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China to curb excessive economic slowdown
By Wang Xu (China Daily)
Updated: 2008-11-27 23:37

The pressure on China's economy is increasing and this month's indicators show a faster declining tendency, the country's top planning official said yesterday.

But the government will take effective steps to increase domestic demand and create more jobs, said Zhang Ping, minister of the National Development and Reform Commission (NDRC).

"We must take forceful and effective measures to curb excessive slowdown of the economy," he said at a press conference in Beijing.

Zhang's remarks came a day after the central bank cut the interest rate by 1.08 percent, the highest in 11 years. That, along with the $586-billion stimulus package announced on Nov 9, is expected to boost domestic investment.

The move to raise domestic demand gains additional importance because many foreign buyers have slashed their orders with Chinese companies.

The government has already given details of how more than 40 percent of the initial 100-billion-yuan investment package will be spent, Zhang said. It has promised to deliver the investment package within the fourth quarter to prevent the growth rate from sliding further from the 9 percent in the third quarter of this year.

Giving a breakdown of the fiscal stimulus plan, Zhang said major infrastructure projects such as railways, airports and highways will be allotted 1.8 trillion yuan, or 45 percent of the stimulus package.

The rest will go to rural construction, healthcare, education, technological innovation, environmental protection, tax cuts for businesses and individuals, and reconstruction projects in disaster-hit areas.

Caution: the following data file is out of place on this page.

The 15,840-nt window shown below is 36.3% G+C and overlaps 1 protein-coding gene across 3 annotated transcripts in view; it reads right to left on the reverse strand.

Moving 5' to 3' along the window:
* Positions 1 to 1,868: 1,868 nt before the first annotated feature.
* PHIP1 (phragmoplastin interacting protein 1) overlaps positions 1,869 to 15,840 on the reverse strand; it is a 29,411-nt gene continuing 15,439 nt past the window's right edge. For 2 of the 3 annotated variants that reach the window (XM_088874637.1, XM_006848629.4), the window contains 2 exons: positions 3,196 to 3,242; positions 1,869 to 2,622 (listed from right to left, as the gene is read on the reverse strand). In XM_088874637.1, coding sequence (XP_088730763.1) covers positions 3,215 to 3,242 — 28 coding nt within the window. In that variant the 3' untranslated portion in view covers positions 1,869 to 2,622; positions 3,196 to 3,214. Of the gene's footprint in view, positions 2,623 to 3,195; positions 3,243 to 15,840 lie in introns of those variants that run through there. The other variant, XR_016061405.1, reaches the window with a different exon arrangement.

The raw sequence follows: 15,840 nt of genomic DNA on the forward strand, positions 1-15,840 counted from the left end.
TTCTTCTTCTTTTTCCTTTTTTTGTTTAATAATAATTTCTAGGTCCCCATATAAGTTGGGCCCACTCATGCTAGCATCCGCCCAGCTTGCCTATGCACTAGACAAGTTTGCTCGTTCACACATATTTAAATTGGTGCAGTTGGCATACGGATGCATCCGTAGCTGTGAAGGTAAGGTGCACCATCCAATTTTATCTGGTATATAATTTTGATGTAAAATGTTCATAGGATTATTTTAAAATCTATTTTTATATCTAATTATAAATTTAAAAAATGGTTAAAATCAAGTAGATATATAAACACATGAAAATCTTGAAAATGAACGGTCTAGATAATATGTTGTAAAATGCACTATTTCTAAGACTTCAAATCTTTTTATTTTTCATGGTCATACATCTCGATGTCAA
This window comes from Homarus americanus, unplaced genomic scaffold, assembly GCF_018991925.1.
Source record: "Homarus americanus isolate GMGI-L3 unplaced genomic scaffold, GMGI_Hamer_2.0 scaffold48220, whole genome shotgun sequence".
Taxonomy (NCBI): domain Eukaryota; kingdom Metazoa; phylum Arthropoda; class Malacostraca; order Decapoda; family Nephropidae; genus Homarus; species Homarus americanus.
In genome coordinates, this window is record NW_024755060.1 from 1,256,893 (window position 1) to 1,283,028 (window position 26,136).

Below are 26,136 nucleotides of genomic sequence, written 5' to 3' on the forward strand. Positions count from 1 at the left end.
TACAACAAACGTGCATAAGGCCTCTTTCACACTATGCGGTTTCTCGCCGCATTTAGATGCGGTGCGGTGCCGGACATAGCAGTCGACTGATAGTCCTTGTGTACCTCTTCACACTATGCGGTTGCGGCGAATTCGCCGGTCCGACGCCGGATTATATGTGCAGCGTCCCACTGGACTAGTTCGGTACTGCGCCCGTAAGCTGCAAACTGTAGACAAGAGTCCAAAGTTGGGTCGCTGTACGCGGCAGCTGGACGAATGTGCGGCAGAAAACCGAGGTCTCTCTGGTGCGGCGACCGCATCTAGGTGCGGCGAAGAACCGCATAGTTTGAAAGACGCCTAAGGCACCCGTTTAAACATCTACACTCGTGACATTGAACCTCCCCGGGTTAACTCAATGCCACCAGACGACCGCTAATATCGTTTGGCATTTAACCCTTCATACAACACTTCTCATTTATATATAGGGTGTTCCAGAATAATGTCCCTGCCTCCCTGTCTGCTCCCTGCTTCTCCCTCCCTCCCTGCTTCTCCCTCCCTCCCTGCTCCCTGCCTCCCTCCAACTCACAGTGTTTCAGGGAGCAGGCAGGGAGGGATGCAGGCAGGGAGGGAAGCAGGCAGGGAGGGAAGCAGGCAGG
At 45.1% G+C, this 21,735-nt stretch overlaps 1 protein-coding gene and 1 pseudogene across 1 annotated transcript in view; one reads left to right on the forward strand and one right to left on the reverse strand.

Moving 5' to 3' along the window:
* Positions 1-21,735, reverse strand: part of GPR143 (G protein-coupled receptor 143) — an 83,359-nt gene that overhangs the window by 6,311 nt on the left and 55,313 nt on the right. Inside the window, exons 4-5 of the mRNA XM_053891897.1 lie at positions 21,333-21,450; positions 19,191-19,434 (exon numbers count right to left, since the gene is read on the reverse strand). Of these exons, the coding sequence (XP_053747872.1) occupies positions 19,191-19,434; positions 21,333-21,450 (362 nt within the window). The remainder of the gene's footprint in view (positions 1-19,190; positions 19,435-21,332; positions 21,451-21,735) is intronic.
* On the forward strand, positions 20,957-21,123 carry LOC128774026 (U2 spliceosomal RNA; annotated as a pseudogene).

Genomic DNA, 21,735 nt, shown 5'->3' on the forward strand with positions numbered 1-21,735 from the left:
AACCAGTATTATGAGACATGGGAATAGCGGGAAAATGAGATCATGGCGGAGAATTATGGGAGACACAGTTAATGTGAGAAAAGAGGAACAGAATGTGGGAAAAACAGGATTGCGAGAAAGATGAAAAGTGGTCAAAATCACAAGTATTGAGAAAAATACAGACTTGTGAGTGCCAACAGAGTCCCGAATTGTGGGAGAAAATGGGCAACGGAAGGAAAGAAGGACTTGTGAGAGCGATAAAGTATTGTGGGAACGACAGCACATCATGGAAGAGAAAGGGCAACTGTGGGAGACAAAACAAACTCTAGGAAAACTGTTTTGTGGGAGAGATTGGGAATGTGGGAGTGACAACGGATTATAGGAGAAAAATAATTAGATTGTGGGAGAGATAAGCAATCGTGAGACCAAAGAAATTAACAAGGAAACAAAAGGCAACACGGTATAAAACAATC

The package, which runs up to 2010, is likely to generate an additional GDP growth of 1 percentage point a year during the next two years, Zhang said.

The government could cut the interest rate further in the coming months, analysts said, because the falling inflation rate offers greater room for easing the monetary policy.

Lower deposit rates are likely to discourage people from saving and prompt them to spend more, Wang Tao, UBS Securities economist, said.

The government has increased pensions for retirees and the allowance for low-income families. It has raised the minimum purchase prices for grains to increase the income of people in rural areas, an important move to help laid-off migrant workers returning home to earn a living.

But migrant workers are not the only ones facing a more challenging future. The economic downturn has created an "explicit" impact on the job market, Zhang said, and the country will face the pressure of greater unemployment next year.

The country's economy has risen at a massive pace over the past three decades, creating more than 10 million jobs each year and keeping the registered unemployment rate in cities below 5 percent.

But it would be difficult to keep the unemployment rate at that level next year because some businesses have already gone bust and many others have suspended operations.

"The major task now is to maintain a stable and robust growth, which will help create more jobs," Zhang said.

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